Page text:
For many years, books of this nature were merely concerned with "getting in." As a college counselor, it’s my hope that my counselees not just get in, but stay in, be happy, and graduate in considerably less than a decade. My wish for the family is that parents can afford to pay the price for educating their kids, and that these kids might consider returning the favor by footing the bills for their parents' extended and peaceful old age.
Where Do I Go?
How Do I Get There?
Going to the wrong school can be very costly— educationally, emotionally, and financially.
Transferring can be a nightmare; you can lose credits, friends, and sleep. How do
you avoid this predicament? You should begin by not letting anyone else determine
what it is you're looking for in a college. Look inside yourself and understand who
you are first. This, of course, isn't easy because most high school students are
The Road to College proposes to help you look at who you are and what you might want in a college. It's a workbook, so do the work. It will give you insight, and you'll begin to be a prudent buyer of your own education. You should also find out what your parents might want you to do and what they can afford. Most parents are flexible when it comes to your future; they ultimately want your happiness. You, however, need to know what will make you happy so you can make a strong case for it when you get to that important conversation. Remember this phrase:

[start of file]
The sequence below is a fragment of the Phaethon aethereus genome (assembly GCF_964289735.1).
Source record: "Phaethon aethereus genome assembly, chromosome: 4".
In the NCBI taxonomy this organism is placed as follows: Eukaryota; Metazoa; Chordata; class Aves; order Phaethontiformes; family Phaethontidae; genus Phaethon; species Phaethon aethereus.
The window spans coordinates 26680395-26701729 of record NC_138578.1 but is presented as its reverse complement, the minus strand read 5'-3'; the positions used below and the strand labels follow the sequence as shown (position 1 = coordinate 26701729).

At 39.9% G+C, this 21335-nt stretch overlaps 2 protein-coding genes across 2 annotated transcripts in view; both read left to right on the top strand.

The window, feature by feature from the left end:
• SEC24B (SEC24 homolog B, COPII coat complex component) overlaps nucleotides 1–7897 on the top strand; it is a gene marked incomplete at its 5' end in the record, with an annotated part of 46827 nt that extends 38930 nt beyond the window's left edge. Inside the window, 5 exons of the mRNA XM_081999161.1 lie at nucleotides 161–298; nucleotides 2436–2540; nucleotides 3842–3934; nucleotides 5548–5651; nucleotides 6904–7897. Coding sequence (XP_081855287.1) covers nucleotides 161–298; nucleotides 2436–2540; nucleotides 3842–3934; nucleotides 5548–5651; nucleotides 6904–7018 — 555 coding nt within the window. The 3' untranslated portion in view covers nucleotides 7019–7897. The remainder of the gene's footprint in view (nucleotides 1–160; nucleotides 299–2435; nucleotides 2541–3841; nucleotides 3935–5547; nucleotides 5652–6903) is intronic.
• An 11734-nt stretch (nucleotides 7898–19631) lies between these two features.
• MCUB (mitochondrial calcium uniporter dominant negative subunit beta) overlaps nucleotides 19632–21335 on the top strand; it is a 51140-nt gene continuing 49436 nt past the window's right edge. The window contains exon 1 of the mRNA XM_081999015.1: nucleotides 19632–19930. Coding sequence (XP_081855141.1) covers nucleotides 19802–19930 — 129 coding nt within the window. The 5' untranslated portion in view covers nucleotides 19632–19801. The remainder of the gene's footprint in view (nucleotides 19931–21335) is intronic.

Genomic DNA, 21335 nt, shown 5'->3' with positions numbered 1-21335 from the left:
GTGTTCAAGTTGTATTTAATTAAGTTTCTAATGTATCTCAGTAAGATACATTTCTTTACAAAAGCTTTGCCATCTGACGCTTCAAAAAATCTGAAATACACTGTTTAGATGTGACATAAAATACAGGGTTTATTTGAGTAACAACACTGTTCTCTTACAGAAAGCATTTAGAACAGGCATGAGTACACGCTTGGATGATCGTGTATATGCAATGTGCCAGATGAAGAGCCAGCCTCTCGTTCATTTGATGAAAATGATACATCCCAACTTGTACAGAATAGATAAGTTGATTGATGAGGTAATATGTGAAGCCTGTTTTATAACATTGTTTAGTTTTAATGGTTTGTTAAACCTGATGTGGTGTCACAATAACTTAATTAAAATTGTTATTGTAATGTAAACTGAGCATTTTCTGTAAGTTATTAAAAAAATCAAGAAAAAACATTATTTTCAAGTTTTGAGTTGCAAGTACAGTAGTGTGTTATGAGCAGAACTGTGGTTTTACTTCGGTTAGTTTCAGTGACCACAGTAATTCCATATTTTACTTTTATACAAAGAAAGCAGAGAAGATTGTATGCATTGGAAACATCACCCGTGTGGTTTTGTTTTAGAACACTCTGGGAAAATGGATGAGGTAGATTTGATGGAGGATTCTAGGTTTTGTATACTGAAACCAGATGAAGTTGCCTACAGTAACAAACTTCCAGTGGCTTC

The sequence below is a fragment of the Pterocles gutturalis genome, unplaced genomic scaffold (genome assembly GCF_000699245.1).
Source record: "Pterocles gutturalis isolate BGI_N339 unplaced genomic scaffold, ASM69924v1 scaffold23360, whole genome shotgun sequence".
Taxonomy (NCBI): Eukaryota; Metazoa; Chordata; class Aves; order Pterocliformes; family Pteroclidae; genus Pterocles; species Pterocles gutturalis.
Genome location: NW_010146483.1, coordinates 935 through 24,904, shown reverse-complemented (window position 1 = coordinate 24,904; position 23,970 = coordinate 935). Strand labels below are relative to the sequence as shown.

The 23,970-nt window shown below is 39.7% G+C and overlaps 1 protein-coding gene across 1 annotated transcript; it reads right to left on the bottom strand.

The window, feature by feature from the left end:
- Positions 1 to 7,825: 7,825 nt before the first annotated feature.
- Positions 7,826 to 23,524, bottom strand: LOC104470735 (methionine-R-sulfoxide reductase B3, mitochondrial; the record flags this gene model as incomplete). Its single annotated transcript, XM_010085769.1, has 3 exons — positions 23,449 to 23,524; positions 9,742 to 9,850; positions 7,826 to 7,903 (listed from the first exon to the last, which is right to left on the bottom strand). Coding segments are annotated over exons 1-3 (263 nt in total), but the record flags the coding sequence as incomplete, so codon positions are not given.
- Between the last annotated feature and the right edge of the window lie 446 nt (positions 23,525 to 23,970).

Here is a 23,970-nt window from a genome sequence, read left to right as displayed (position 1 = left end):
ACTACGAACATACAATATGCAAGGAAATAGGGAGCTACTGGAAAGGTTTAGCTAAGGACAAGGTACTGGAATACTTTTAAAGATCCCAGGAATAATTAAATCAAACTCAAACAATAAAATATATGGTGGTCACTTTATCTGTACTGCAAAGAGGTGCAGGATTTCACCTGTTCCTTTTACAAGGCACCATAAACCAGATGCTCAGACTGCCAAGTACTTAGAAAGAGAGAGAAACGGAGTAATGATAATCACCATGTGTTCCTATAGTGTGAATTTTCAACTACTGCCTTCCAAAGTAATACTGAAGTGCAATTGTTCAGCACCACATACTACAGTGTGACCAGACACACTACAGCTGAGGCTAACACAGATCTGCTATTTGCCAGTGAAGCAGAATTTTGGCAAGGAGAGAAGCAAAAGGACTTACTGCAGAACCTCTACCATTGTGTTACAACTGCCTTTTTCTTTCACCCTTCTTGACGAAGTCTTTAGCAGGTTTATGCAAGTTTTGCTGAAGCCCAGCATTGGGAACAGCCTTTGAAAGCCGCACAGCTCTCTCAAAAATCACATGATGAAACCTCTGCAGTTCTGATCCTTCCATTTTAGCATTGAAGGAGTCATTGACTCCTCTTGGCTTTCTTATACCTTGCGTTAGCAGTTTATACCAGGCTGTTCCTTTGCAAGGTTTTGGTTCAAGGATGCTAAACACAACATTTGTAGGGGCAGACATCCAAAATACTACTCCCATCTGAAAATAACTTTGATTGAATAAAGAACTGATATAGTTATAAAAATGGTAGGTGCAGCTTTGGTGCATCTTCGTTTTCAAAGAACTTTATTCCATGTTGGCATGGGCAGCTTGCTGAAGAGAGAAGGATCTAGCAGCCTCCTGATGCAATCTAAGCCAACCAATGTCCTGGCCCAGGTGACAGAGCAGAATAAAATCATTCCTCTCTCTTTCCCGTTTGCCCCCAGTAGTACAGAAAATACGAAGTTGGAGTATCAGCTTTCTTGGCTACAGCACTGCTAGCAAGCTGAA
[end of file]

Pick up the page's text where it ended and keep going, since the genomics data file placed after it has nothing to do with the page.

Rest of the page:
"It's not about just getting in. I want to stay in, be happy, and graduate."
What are your educational hopes, dreams, fantasies? How realistic are your goals?
What are your interests, and do your skills and/or talents match them? What does
drive your ambitions? Is it money, power, prestige, learning for learning's sake,
doing good? Be truthful. If you see yourself driving a Porsche, wheeling and dealing
and delegating, don't major in Minor British Poets. What are your politics? Colleges
can and should be a forum for ideas. What are yours? If you are vocal and very liberal,
you certainly wouldn't be comfortable at a conservative college. What's your learning
style? If you learn by doing, you'll be miserable at Mega-
Look, too, at your own high school experience. What kind of school do you attend? Have you been happy there? What would you change about it to make it a better place for you to thrive? Take that information with you when you look at colleges. Visualize the "Perfect U. for You," even though that place may not actually exist.